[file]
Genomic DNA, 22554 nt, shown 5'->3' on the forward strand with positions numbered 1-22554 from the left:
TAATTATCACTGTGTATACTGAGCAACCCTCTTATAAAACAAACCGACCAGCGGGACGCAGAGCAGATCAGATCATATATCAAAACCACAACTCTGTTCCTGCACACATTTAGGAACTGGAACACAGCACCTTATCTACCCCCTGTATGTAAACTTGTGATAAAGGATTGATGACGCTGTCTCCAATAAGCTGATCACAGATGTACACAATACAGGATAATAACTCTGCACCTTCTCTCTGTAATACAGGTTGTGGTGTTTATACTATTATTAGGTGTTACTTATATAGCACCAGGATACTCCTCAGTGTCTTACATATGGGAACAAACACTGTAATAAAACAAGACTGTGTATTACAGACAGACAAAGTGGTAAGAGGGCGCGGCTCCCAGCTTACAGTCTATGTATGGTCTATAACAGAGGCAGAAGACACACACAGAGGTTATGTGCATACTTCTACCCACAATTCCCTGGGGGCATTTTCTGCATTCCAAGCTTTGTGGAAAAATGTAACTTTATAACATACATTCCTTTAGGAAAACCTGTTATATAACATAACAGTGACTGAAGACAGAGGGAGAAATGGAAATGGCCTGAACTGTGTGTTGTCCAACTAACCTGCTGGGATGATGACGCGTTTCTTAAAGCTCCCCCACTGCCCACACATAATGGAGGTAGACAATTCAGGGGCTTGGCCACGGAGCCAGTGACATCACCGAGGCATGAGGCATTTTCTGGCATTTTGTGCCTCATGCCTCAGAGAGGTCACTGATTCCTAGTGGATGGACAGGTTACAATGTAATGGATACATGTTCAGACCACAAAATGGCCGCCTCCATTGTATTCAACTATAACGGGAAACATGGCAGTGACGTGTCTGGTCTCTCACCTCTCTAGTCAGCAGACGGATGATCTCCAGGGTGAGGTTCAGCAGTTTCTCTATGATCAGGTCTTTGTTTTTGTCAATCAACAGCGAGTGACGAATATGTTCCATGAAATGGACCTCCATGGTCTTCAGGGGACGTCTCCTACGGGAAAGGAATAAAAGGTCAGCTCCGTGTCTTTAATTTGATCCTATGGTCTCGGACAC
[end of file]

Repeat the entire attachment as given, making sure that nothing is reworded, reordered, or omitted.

Genomic DNA, 22554 nt, shown 5'->3' on the forward strand with positions numbered 1-22554 from the left:
TAATTATCACTGTGTATACTGAGCAACCCTCTTATAAAACAAACCGACCAGCGGGACGCAGAGCAGATCAGATCATATATCAAAACCACAACTCTGTTCCTGCACACATTTAGGAACTGGAACACAGCACCTTATCTACCCCCTGTATGTAAACTTGTGATAAAGGATTGATGACGCTGTCTCCAATAAGCTGATCACAGATGTACACAATACAGGATAATAACTCTGCACCTTCTCTCTGTAATACAGGTTGTGGTGTTTATACTATTATTAGGTGTTACTTATATAGCACCAGGATACTCCTCAGTGTCTTACATATGGGAACAAACACTGTAATAAAACAAGACTGTGTATTACAGACAGACAAAGTGGTAAGAGGGCGCGGCTCCCAGCTTACAGTCTATGTATGGTCTATAACAGAGGCAGAAGACACACACAGAGGTTATGTGCATACTTCTACCCACAATTCCCTGGGGGCATTTTCTGCATTCCAAGCTTTGTGGAAAAATGTAACTTTATAACATACATTCCTTTAGGAAAACCTGTTATATAACATAACAGTGACTGAAGACAGAGGGAGAAATGGAAATGGCCTGAACTGTGTGTTGTCCAACTAACCTGCTGGGATGATGACGCGTTTCTTAAAGCTCCCCCACTGCCCACACATAATGGAGGTAGACAATTCAGGGGCTTGGCCACGGAGCCAGTGACATCACCGAGGCATGAGGCATTTTCTGGCATTTTGTGCCTCATGCCTCAGAGAGGTCACTGATTCCTAGTGGATGGACAGGTTACAATGTAATGGATACATGTTCAGACCACAAAATGGCCGCCTCCATTGTATTCAACTATAACGGGAAACATGGCAGTGACGTGTCTGGTCTCTCACCTCTCTAGTCAGCAGACGGATGATCTCCAGGGTGAGGTTCAGCAGTTTCTCTATGATCAGGTCTTTGTTTTTGTCAATCAACAGCGAGTGACGAATATGTTCCATGAAATGGACCTCCATGGTCTTCAGGGGACGTCTCCTACGGGAAAGGAATAAAAGGTCAGCTCCGTGTCTTTAATTTGATCCTATGGTCTCGGACAC